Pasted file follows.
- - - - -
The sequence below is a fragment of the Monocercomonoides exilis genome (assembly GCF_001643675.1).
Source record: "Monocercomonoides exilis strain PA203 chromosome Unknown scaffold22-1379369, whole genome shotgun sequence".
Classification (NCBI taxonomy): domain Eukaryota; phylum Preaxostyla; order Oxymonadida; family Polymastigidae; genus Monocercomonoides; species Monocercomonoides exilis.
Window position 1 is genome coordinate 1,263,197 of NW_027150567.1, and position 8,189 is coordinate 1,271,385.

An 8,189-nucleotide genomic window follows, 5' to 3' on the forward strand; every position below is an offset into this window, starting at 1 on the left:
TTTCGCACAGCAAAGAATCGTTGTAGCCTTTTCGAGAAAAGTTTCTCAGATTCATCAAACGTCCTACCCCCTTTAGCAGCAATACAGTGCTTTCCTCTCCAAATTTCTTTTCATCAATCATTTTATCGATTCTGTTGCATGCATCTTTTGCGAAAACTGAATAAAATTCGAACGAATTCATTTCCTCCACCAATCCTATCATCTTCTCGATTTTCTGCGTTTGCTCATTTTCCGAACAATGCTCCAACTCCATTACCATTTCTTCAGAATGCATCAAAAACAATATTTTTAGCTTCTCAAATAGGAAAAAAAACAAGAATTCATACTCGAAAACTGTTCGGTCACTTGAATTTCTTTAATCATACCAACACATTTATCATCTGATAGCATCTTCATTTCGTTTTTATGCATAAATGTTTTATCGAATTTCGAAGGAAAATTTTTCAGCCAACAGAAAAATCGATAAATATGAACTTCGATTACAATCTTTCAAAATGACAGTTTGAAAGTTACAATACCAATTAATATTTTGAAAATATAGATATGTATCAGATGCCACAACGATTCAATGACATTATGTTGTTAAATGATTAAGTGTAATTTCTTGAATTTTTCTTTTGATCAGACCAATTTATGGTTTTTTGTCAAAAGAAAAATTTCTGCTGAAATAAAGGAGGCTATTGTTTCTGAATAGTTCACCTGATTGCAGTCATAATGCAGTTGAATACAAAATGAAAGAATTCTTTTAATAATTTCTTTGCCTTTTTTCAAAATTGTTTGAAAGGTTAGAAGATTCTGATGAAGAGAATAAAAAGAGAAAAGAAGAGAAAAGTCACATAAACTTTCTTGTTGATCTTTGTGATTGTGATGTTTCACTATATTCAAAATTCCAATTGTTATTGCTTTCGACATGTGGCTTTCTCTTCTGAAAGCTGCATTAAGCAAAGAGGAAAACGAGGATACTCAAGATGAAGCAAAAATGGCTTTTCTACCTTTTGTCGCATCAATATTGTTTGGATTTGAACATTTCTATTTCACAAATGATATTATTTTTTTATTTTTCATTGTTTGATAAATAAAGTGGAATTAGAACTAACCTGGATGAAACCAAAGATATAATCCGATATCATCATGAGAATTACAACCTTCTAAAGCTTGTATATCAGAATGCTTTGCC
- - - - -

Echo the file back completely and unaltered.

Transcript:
The sequence below is a fragment of the Monocercomonoides exilis genome (assembly GCF_001643675.1).
Source record: "Monocercomonoides exilis strain PA203 chromosome Unknown scaffold22-1379369, whole genome shotgun sequence".
Classification (NCBI taxonomy): domain Eukaryota; phylum Preaxostyla; order Oxymonadida; family Polymastigidae; genus Monocercomonoides; species Monocercomonoides exilis.
Window position 1 is genome coordinate 1,263,197 of NW_027150567.1, and position 8,189 is coordinate 1,271,385.

An 8,189-nucleotide genomic window follows, 5' to 3' on the forward strand; every position below is an offset into this window, starting at 1 on the left:
TTTCGCACAGCAAAGAATCGTTGTAGCCTTTTCGAGAAAAGTTTCTCAGATTCATCAAACGTCCTACCCCCTTTAGCAGCAATACAGTGCTTTCCTCTCCAAATTTCTTTTCATCAATCATTTTATCGATTCTGTTGCATGCATCTTTTGCGAAAACTGAATAAAATTCGAACGAATTCATTTCCTCCACCAATCCTATCATCTTCTCGATTTTCTGCGTTTGCTCATTTTCCGAACAATGCTCCAACTCCATTACCATTTCTTCAGAATGCATCAAAAACAATATTTTTAGCTTCTCAAATAGGAAAAAAAACAAGAATTCATACTCGAAAACTGTTCGGTCACTTGAATTTCTTTAATCATACCAACACATTTATCATCTGATAGCATCTTCATTTCGTTTTTATGCATAAATGTTTTATCGAATTTCGAAGGAAAATTTTTCAGCCAACAGAAAAATCGATAAATATGAACTTCGATTACAATCTTTCAAAATGACAGTTTGAAAGTTACAATACCAATTAATATTTTGAAAATATAGATATGTATCAGATGCCACAACGATTCAATGACATTATGTTGTTAAATGATTAAGTGTAATTTCTTGAATTTTTCTTTTGATCAGACCAATTTATGGTTTTTTGTCAAAAGAAAAATTTCTGCTGAAATAAAGGAGGCTATTGTTTCTGAATAGTTCACCTGATTGCAGTCATAATGCAGTTGAATACAAAATGAAAGAATTCTTTTAATAATTTCTTTGCCTTTTTTCAAAATTGTTTGAAAGGTTAGAAGATTCTGATGAAGAGAATAAAAAGAGAAAAGAAGAGAAAAGTCACATAAACTTTCTTGTTGATCTTTGTGATTGTGATGTTTCACTATATTCAAAATTCCAATTGTTATTGCTTTCGACATGTGGCTTTCTCTTCTGAAAGCTGCATTAAGCAAAGAGGAAAACGAGGATACTCAAGATGAAGCAAAAATGGCTTTTCTACCTTTTGTCGCATCAATATTGTTTGGATTTGAACATTTCTATTTCACAAATGATATTATTTTTTTATTTTTCATTGTTTGATAAATAAAGTGGAATTAGAACTAACCTGGATGAAACCAAAGATATAATCCGATATCATCATGAGAATTACAACCTTCTAAAGCTTGTATATCAGAATGCTTTGCC